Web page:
I am picturing you right now as I sit down to type. You are on your couch, feet tucked up under you, belly suddenly, strangely, soft and small. You hold a squirming, scritching, sucking universe in your arms and you stare at her in wonderment from time to time. Your awesome husband is in the kitchen, preparing dinner (you lucky beeyotch) and you feel he is miles away, other family and friends light years further. There is only you and this wee babe. The one whose face you can't believe you haven't always known. The face that astonishes you every time you see it for the first time (that hour). The face you see when you close your eyes.
When we spoke today you sounded different, as I knew you would. Since the last time we spoke, you officially became a mother. Your child left your body and was placed in your arms and the whole world changed. There was a depth to your voice, a weight and gravity to your questions now that you are a mother and have a little girl to take care of.
Talking to you, I was taken back in time to a morning in April a few years ago. I was still in the hospital, staring at Z who was just a few hours old when a friend called and asked what I was doing. I told her I was "staring at my daughter" and that was when it hit me: "My daughter". My daughter. And I burst into tears. Tears of joy and fear and recognition of the enormity of this change in my life.
I hear all that in your voice, too.
You are struggling with nursing and I could hear your concern and confusion. This is so hard, you said. "I knew it'd be hard but it's REALLY HARD." And I nodded and sighed and said "I know" because I do. I really know. I couldn't say much to help you but I had to say this: "It gets easier. It is so worth it. I know you don't believe me but it's true". I can't help but think of all the other new mothers out there, feeling alone, struggling, wondering what they've done to their lives, wondering if it'll ever get better.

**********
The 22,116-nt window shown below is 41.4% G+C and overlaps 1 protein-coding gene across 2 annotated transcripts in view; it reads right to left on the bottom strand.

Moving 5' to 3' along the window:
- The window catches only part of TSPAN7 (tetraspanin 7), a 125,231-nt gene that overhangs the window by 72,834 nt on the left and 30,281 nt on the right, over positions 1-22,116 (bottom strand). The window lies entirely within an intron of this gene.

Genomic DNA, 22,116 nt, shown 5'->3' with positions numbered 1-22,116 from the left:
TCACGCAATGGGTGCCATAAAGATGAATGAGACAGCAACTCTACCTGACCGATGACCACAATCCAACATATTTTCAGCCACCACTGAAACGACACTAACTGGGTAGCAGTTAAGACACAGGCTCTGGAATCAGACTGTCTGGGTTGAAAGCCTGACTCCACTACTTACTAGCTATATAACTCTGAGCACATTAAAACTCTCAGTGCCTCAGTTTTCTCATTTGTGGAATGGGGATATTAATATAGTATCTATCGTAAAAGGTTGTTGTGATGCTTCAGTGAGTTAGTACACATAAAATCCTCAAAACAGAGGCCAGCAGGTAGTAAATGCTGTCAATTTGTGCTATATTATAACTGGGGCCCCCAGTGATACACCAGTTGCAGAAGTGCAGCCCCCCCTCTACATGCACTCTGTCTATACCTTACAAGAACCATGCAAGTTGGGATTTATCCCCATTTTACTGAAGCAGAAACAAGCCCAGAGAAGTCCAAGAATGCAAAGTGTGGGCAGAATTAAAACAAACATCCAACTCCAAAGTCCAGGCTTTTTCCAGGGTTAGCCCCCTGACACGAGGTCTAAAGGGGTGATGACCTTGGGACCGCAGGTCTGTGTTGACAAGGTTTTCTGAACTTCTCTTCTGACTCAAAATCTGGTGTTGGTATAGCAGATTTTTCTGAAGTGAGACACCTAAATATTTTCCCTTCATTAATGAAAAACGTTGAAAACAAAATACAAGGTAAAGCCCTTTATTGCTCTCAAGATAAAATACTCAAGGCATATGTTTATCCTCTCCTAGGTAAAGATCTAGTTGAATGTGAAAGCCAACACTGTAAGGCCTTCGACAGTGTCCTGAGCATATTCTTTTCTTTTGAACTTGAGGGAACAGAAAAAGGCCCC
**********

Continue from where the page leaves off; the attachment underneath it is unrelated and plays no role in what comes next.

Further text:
So I hope my gay friends will forgive me for stealing this phrase but I have to say it: it gets better. It gets so much better. You are not alone. You are part of a universal sisterhood of tender new mothers that stretches across miles and cultures and generations. The sleeplessness will pass. The baby will smile someday soon, just in the nick of time, and look at you like you are the sun and moon and the very best chocolate cake rolled into one. You will someday refer to yourself as a mother without blinking or stuttering. You will someday look back on this time and think: "That was hard. I'm glad we're here now."
I wish I could be there to bring you coffee and homemade muffins, to hold your baby and hold your hand, to rub your shoulders, rub your feet, and rub your back as I envelope you in a hug. Since I can't be there, I write this instead and send my love through time and space.
Welcome to the wild ride of motherhood, dear friend. Nice to have you here.
Your Clueless but Hopeful Friend